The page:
Ko Samui is so big, we’ve split it up into areas, select one of the below for detailed accommodation and food listings in that area. Sights and general overviews for Ko Samui as a whole can be found via the icons above. Don’t know where to start? Read an overview of Ko Samui’s different areas.
Back in the days when backpackers to Southeast Asia were first discovering Ko Samui in the 1970s, a basic thatched hut with running water and electricity was considered luxury. Now Ko Samui is home to some of Thailand's best luxury resorts and in the popularity stakes is surpassed only by Phuket.
With an international airport, a mass of ferry connections and close to 500 hotels and guesthouses, this is not somewhere to come to glimpse a corner of the Thai kingdom untouched by tourism development. One good thing about tourism development on the island is the written law that no building may be taller than the nearest coconut palm; this means that, unlike Phuket, tall apartment blocks and hotels do not ruin the skyline. The highest building is about four storeys high, and bungalow-type accommodation is still the style that is most abundant.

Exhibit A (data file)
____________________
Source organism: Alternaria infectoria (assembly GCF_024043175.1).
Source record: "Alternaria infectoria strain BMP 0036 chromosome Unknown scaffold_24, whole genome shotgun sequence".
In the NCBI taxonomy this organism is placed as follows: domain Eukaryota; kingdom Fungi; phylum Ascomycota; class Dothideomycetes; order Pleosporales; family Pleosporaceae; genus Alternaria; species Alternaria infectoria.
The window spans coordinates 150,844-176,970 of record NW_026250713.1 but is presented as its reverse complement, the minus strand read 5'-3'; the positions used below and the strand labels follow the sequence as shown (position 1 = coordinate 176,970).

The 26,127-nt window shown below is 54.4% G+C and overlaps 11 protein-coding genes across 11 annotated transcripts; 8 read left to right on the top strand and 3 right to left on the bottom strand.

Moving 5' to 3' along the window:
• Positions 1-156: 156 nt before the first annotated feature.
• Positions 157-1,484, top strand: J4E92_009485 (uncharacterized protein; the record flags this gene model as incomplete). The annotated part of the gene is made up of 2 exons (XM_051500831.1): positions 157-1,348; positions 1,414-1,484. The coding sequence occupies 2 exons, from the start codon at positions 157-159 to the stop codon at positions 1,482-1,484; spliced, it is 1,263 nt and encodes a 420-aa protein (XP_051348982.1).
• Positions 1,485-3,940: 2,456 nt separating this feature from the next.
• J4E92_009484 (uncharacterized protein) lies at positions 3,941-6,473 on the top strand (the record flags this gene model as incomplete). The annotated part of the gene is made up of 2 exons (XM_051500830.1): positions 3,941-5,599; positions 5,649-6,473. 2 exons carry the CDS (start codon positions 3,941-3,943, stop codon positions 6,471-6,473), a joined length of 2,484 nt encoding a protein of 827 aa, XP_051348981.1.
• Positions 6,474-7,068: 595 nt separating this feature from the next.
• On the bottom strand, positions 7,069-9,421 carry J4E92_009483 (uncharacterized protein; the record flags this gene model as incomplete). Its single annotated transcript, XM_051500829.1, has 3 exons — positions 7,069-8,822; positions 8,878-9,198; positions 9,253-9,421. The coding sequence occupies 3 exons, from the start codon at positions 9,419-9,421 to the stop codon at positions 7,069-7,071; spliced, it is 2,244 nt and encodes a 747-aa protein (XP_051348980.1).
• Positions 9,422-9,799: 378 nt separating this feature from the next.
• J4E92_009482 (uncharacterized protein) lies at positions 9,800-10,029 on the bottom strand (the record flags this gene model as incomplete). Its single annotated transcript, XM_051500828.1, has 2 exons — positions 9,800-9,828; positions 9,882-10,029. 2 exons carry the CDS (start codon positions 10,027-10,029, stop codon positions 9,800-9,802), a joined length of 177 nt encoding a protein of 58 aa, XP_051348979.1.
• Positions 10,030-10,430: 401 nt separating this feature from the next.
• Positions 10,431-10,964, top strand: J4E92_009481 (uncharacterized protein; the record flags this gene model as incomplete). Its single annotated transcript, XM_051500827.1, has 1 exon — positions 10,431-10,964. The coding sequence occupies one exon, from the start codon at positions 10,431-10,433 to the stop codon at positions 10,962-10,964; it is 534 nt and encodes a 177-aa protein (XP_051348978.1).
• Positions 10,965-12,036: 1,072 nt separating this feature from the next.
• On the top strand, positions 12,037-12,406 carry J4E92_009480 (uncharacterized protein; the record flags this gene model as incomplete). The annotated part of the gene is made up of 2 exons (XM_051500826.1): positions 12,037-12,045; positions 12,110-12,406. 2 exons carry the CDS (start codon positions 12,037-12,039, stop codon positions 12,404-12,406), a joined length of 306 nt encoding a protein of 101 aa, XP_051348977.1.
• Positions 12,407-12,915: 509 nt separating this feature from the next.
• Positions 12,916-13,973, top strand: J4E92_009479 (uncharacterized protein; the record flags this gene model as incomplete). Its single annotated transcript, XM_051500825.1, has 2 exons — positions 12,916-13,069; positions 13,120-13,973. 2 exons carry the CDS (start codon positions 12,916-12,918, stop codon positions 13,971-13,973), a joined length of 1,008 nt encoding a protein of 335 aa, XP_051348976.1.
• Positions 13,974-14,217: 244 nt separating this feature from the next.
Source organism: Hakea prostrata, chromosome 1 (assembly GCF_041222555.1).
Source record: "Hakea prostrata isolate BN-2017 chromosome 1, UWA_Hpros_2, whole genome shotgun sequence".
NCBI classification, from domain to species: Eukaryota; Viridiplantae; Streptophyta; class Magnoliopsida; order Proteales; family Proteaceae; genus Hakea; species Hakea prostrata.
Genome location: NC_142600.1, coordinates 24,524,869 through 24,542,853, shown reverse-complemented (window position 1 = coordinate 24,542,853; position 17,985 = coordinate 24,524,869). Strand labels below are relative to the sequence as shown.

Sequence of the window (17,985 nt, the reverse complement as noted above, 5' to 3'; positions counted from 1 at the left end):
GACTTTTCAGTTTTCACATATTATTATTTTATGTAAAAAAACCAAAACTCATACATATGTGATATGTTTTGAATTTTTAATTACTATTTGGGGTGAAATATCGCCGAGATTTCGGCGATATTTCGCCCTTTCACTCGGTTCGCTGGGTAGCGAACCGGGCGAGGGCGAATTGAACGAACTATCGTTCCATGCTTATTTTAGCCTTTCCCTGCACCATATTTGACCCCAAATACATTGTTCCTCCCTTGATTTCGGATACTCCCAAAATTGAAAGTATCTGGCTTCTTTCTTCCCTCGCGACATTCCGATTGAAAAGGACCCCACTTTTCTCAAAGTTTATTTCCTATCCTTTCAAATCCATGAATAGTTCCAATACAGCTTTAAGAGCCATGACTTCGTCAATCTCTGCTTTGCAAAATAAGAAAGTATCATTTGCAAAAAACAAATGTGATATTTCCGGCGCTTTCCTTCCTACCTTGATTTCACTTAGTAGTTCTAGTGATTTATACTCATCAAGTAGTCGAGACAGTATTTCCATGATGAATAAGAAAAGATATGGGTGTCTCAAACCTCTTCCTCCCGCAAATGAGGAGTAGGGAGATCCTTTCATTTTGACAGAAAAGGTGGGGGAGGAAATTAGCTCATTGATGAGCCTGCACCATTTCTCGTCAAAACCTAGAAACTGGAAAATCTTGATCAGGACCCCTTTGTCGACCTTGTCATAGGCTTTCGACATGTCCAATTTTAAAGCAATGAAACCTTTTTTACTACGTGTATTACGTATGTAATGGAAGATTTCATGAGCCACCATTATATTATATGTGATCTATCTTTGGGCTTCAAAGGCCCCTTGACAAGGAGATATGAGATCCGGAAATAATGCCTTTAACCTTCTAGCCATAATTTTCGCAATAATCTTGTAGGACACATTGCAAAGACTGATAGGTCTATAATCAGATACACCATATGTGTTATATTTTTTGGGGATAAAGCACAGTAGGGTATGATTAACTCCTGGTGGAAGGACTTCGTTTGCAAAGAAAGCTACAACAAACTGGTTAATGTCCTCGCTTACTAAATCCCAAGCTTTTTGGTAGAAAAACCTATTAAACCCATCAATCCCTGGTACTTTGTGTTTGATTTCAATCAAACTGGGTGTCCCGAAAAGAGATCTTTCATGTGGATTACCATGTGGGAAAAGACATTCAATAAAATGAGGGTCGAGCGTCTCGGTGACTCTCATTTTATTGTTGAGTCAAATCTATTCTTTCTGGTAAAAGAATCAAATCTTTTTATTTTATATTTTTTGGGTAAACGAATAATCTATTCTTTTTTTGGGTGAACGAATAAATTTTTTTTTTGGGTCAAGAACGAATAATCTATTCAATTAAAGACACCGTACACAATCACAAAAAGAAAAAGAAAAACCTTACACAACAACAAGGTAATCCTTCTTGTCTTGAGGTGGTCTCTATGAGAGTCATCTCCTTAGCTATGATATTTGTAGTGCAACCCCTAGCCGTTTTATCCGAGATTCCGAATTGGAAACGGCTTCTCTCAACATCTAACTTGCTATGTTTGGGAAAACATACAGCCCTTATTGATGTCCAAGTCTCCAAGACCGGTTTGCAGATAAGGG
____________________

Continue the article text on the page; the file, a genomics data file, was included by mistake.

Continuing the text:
Samui and its neighbouring islands were first inhabited by Malay fishermen from the mainland as well as immigrants from Southern China who took advantage of a surrounding sea teeming with fish. The Chinese influence is still evident on Samui, especially at Fisherman's Village, where rows of Chinese shophouses sit next to European-influenced buildings and create a village atmosphere. The island is home to several Chinese temples and Chinese New Year is celebrated with a bang, literally, at the temple near the Mae Nam walking street market.
Despite today's crowds, if you're hunting for white-sand beaches, turquoise waters and all-day sun, Samui can be a fine choice and our Ko Samui travel guide should help you to find the best beach, guesthouse or hotel for your needs. Use Samui as a base to explore the neighbouring islands of Ko Pha Ngan and Ko Tao, as well as the Ang Thong National Marine Park. The islands and the park are both only a short boat or ferry trip away.